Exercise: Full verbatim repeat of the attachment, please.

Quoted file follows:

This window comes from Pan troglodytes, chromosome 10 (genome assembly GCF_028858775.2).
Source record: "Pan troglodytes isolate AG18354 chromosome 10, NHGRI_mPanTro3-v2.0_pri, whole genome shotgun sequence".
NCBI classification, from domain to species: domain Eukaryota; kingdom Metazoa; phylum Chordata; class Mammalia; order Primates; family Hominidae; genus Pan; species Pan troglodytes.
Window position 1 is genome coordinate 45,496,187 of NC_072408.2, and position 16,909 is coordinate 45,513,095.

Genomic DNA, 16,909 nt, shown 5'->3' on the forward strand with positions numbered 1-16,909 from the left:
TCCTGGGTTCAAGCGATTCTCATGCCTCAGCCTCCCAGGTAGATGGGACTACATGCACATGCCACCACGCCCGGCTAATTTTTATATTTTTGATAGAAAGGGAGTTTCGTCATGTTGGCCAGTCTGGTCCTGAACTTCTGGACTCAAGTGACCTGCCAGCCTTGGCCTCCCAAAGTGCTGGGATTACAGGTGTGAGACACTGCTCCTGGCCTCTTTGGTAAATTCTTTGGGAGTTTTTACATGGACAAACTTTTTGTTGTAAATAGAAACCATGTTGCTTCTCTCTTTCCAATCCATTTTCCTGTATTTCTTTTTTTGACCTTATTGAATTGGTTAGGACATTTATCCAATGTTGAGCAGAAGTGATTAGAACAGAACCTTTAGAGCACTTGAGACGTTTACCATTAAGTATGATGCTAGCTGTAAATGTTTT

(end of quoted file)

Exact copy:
This window comes from Pan troglodytes, chromosome 10 (genome assembly GCF_028858775.2).
Source record: "Pan troglodytes isolate AG18354 chromosome 10, NHGRI_mPanTro3-v2.0_pri, whole genome shotgun sequence".
NCBI classification, from domain to species: domain Eukaryota; kingdom Metazoa; phylum Chordata; class Mammalia; order Primates; family Hominidae; genus Pan; species Pan troglodytes.
Window position 1 is genome coordinate 45,496,187 of NC_072408.2, and position 16,909 is coordinate 45,513,095.

Genomic DNA, 16,909 nt, shown 5'->3' on the forward strand with positions numbered 1-16,909 from the left:
TCCTGGGTTCAAGCGATTCTCATGCCTCAGCCTCCCAGGTAGATGGGACTACATGCACATGCCACCACGCCCGGCTAATTTTTATATTTTTGATAGAAAGGGAGTTTCGTCATGTTGGCCAGTCTGGTCCTGAACTTCTGGACTCAAGTGACCTGCCAGCCTTGGCCTCCCAAAGTGCTGGGATTACAGGTGTGAGACACTGCTCCTGGCCTCTTTGGTAAATTCTTTGGGAGTTTTTACATGGACAAACTTTTTGTTGTAAATAGAAACCATGTTGCTTCTCTCTTTCCAATCCATTTTCCTGTATTTCTTTTTTTGACCTTATTGAATTGGTTAGGACATTTATCCAATGTTGAGCAGAAGTGATTAGAACAGAACCTTTAGAGCACTTGAGACGTTTACCATTAAGTATGATGCTAGCTGTAAATGTTTT